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Book review: Mayflower by Nathaniel Philbrick

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Mayflower by Nathaniel PhilbrickMy dad – bless his heart – taught me that you should always read a history book loosely related to where you’re going when you’re on vacation. So early on in my history class I read this book, Mayflower: A Story of Courage, Community and War by Nathaniel Philbrick, because my dad took a trip to Boston, Massachusetts.

Know before you read

The author is from Boston and is a sailor. I need to read more sailing/naval/boat and water books. I only have a vague idea what all that vocabulary means. He also was a freelance writer for years and has degrees in English, not History. Does that make him an ‘armchair historian’? I don’t know. I don’t really care.

Just based on the title, you would assume this book is about the Pilgrims arriving in America, but it really covers a lot more than that. You’ll learn about how they survived that first winter, King Philip’s War, and a lot more history about the founding of the Plymouth Colony.

This is what I wish all history books were like – an engaging narrative about often overlooked details of history. Is that too much to ask?

The Mayflower

This history opens with a detailed description of the Pilgrims on the actual ship, that really sets the scene for what these poor people had gotten themselves in for – “They were nearly ten weeks into a voyage that was supposed to have been completed during the balmy days of summer. But they had started late, and it was now November, and winter was coming on. They had long since run out of firewood, and they were reaching the slimy bottoms of their water casks” (24). Since I grew up in Southern California, all this New England history is so different and so interesting to me.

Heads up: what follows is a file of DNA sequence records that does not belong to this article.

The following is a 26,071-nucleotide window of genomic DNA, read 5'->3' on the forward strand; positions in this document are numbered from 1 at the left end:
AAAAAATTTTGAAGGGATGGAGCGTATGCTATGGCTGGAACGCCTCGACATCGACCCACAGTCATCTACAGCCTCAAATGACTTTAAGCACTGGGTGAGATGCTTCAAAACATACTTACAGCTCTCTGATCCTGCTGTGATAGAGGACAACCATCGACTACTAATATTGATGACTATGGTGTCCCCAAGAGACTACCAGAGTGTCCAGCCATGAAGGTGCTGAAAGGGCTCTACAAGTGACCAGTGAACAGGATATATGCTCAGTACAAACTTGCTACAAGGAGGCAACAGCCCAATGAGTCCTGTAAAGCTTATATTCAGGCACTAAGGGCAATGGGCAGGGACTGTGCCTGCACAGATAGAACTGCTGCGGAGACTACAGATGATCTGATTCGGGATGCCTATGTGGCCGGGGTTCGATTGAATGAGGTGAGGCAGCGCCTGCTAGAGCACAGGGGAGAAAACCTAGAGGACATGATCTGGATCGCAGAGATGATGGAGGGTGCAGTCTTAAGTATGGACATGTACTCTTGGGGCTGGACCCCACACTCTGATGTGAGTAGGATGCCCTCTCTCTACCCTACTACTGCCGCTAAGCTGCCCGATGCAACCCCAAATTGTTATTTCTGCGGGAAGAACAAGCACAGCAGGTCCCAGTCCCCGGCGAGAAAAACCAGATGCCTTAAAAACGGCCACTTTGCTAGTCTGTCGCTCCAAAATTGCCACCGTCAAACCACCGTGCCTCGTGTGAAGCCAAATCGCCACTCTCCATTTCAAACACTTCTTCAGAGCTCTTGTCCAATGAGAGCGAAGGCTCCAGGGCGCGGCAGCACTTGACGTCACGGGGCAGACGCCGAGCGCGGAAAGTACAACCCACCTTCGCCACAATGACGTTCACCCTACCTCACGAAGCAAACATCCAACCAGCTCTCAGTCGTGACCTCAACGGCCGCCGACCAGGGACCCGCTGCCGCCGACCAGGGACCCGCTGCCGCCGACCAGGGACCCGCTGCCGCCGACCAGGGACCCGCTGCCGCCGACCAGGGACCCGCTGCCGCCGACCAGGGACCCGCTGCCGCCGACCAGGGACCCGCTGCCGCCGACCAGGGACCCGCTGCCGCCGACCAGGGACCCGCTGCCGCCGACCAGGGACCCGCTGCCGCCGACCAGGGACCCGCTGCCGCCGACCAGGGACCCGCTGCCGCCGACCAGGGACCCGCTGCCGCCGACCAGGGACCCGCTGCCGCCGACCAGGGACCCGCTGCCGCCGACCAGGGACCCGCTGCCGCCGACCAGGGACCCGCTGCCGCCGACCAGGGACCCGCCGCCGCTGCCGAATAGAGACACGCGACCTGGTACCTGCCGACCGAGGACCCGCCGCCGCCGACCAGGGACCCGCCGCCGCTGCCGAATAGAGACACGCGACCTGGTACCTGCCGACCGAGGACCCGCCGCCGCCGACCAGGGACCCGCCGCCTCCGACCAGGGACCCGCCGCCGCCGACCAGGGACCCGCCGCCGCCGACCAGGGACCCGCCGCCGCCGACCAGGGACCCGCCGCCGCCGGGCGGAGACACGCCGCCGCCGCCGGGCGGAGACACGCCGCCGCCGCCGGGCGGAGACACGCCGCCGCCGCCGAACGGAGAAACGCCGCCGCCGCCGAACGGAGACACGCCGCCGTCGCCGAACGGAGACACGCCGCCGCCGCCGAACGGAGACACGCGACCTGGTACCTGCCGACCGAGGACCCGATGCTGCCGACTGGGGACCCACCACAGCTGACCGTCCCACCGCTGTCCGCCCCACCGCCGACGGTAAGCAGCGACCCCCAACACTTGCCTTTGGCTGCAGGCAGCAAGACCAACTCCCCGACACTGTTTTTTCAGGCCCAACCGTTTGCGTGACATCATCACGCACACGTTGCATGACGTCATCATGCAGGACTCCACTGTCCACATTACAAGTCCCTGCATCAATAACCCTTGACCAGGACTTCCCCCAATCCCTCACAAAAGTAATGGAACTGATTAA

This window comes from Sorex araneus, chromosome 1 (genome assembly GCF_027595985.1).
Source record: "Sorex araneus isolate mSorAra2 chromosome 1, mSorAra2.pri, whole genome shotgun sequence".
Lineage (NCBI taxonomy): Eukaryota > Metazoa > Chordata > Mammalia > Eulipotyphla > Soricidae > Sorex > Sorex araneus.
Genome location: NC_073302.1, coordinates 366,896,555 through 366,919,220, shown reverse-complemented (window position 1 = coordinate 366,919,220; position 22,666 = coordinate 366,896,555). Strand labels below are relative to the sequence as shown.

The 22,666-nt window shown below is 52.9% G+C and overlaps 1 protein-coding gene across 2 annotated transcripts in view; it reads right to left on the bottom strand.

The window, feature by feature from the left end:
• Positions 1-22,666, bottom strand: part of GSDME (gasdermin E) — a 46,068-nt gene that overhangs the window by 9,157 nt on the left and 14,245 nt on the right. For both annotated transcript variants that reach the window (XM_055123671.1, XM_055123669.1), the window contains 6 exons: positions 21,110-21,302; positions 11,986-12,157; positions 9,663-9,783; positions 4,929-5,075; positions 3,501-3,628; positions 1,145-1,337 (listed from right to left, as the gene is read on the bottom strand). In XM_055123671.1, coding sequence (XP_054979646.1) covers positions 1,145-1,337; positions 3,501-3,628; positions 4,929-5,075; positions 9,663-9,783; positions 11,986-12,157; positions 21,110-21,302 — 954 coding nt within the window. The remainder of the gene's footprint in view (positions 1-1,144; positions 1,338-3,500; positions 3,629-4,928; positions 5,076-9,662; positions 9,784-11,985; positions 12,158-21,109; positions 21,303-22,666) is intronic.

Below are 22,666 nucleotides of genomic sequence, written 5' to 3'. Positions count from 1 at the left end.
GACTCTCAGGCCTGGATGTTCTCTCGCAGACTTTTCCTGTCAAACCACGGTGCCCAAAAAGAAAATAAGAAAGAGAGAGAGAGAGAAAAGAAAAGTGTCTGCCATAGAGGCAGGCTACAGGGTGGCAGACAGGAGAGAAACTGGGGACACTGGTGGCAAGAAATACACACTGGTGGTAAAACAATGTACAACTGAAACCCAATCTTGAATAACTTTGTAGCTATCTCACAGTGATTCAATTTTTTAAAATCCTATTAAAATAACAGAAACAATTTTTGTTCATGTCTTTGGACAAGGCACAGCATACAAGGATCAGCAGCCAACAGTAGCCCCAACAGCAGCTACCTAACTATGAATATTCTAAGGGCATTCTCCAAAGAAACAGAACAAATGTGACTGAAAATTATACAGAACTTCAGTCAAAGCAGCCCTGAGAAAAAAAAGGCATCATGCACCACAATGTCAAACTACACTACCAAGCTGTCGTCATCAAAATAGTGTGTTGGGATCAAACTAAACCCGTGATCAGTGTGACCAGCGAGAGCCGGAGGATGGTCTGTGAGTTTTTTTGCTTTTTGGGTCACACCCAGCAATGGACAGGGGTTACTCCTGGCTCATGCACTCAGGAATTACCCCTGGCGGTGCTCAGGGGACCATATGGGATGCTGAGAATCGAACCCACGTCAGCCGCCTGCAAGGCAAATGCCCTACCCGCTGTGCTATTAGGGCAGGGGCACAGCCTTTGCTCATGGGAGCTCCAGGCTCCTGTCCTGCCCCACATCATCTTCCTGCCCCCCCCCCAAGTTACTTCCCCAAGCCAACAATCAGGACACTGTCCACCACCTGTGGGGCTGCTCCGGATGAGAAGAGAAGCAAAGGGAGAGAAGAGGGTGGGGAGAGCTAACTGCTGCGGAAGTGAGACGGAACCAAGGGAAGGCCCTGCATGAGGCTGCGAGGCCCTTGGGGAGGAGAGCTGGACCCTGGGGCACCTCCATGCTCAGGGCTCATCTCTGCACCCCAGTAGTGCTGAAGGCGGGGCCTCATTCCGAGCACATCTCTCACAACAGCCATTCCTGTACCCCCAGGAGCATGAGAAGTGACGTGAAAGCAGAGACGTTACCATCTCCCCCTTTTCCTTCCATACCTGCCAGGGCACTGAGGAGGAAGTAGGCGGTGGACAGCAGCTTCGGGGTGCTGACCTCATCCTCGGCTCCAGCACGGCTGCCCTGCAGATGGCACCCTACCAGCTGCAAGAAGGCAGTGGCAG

Philbrick does a great job of walking that fine line between praising and condemning the actions of both the Pilgrims and the native Americans – neither were blameless, of course. You’ll learn about the non-religious members of the group (‘Strangers’) and the intricate alliances between the native groups and the English. You’ll learn about how the Pilgrims managed to (barely) survive their first winter and about the Mayflower Compact.

I really enjoyed Mayflower: A Story of Courage, Community and War by Nathaniel Philbrick – even if I didn’t go to Boston to read it. This is one of the (very) few history books that I would actually re-read just for pleasure. I am definitely on board as a Philbrick fan and have *just* requested his newest book from the library.

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